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Could the Supremes be f-cking those scum sucking Sacklars?

I guy can dream! Hey, I'm not saying I'm ready to forgive those idiots for R v W, but this could be a step in the right direction? God, I hope those guys end up penniless.


Supreme Court Blocks Purdue Pharma’s $6 Billion Sackler Opioid Settlement

The justices will examine if bankruptcy courts can force claimants to sign away their legal rights in a settlement


Prescription painkiller OxyContin is made by Purdue Pharma.


By Jess Bravin and Alexander Saeedy, WSJ

Updated Aug. 10, 2023 5:16 pm ET | WSJ Pro


WASHINGTON—The Supreme Court blocked Purdue Pharma’s $6 billion settlement of opioid lawsuits against its Sackler family owners, agreeing to hear the Justice Department’s claim that the drugmaker’s bankruptcy plan improperly wipes out potential liability to additional parties for allegedly fueling the addiction crisis.


The justices ordered an expedited schedule for hearing the case, setting oral arguments for December. In a brief unsigned order, the court said it would consider whether the bankruptcy code permits a chapter 11 reorganization “that extinguishes claims held by nondebtors against nondebtor third parties, without the claimants’ consent.”


The case hinges on the jurisdiction of the nation’s bankruptcy courts—whether they can sign away legal claims that a bankrupt company’s creditors have against third parties, such as insiders like Purdue’s owners. The court’s decision on the proposed deal, which Purdue needs to leave bankruptcy, is expected before July 2024.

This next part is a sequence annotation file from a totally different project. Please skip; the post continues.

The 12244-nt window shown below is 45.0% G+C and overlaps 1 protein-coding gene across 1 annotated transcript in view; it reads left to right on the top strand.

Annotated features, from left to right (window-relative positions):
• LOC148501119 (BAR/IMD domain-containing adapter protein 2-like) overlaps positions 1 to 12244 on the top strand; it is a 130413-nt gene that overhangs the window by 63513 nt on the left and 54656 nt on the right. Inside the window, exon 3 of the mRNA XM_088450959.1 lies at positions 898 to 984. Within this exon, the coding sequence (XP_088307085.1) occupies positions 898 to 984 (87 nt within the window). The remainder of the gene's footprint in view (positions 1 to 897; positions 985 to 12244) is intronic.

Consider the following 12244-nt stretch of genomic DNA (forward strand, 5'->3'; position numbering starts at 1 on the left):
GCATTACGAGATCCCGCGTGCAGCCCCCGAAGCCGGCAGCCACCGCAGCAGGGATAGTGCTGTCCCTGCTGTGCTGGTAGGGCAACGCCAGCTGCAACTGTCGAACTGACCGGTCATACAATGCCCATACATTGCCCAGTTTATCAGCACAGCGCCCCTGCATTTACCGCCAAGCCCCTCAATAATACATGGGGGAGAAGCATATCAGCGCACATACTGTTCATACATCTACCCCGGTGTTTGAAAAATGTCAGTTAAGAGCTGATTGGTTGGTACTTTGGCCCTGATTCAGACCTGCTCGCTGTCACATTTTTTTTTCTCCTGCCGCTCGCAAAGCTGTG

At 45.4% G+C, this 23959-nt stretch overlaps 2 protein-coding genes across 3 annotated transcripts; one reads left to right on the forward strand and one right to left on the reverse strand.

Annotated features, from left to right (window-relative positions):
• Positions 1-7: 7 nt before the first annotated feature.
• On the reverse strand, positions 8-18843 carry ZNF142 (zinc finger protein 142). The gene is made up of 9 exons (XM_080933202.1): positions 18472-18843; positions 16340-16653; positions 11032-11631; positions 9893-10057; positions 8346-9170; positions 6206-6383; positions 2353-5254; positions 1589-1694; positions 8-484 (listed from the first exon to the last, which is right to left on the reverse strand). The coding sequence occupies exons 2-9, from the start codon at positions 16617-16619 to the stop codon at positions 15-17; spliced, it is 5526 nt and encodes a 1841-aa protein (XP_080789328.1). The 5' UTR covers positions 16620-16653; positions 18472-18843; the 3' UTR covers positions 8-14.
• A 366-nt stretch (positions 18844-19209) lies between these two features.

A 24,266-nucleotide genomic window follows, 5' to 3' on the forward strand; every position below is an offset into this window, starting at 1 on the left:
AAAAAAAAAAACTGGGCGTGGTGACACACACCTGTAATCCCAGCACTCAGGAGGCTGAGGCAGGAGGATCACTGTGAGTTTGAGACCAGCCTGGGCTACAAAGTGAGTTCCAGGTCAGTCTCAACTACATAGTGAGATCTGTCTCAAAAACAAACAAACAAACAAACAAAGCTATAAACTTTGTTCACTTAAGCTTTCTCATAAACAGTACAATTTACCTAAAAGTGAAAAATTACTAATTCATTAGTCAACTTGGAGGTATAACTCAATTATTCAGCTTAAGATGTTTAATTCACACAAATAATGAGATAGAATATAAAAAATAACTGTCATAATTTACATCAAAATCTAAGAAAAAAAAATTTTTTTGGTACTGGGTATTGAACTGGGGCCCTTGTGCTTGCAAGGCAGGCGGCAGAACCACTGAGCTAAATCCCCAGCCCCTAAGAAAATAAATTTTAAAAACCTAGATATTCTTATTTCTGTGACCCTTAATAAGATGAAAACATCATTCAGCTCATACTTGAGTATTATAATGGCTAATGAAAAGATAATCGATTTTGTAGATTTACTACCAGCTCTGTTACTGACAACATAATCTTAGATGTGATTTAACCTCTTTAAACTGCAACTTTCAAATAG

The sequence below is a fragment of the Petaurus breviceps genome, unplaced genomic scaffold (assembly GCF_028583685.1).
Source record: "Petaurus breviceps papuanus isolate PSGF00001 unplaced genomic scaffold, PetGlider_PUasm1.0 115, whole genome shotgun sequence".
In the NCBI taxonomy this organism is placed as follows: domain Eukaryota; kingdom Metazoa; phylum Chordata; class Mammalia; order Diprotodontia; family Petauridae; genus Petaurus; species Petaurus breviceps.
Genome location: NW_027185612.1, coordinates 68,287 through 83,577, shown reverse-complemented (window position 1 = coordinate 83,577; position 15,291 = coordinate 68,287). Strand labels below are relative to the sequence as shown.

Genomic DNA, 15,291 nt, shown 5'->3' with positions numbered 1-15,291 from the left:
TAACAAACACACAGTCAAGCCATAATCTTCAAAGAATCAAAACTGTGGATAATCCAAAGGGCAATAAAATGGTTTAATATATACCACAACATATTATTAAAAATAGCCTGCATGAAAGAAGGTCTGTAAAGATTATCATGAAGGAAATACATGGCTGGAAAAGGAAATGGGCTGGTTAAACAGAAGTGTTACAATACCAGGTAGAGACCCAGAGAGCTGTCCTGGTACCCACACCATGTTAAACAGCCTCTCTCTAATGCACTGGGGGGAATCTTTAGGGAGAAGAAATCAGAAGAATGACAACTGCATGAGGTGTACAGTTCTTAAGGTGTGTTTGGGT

The Justice Department has taken the position that the Sacklers, as owners of Purdue, can’t use its bankruptcy case to receive a release of all opioid claims against them. Bankruptcy courts have no authority to force creditors to sign away their legal rights if they don’t like the settlement terms being offered in chapter 11, according to the department’s bankruptcy watchdog, the Office of the U.S. Trustee.


Purdue Pharma said it was “confident in the legality of our nearly universally supported Plan of Reorganization, and optimistic that the Supreme Court will agree.” The drugmaker said the U.S. Trustee “has been able to single-handedly delay billions of dollars in value that should be put to use for victim compensation, opioid crisis abatement for communities across the country, and overdose rescue medicines.”


The Justice Department declined to comment.


The Sacklers have required such a release from liability as a condition of paying a $6 billion settlement that would end Purdue’s bankruptcy and mark one of the largest legal settlements stemming from the opioid epidemic.


Purdue filed for bankruptcy in 2019, besieged by thousands of lawsuits from state and local governments alleging that it oversupplied its flagship drug, the addictive painkiller OxyContin. Many lawsuits filed by state governments, municipalities and victims of opioid addiction against privately owned Purdue also named the closely held company’s family owners, who have denied wrongdoing.


The company, nearly all its creditors and the Sacklers reached a proposed settlement shielding the family members from current and future civil opioid lawsuits in exchange for funding for opioid-abatement programs and compensation for people harmed by Purdue’s products.


Legal releases for nonbankrupt parties to a chapter 11 case are contentious. Appeals courts have made contradicting rulings on whether these types of releases are allowed in a bankruptcy case, setting the stage for the Supreme Court to finally settle the question.


The Justice Department has argued that nonconsensual releases are open to abuse, while Purdue and its creditors have argued that granting full releases to the Sacklers will expedite payments to communities around the country to combat opioid misuse.


If a majority of the nine justices rule that the $6 billion deal can’t proceed, that could send the company, its creditors and the Sacklers back to the drawing board, threatening Purdue’s survival.


Write to Jess Bravin at Jess.Bravin@wsj.com and Alexander Saeedy at alexander.saeedy@wsj.com

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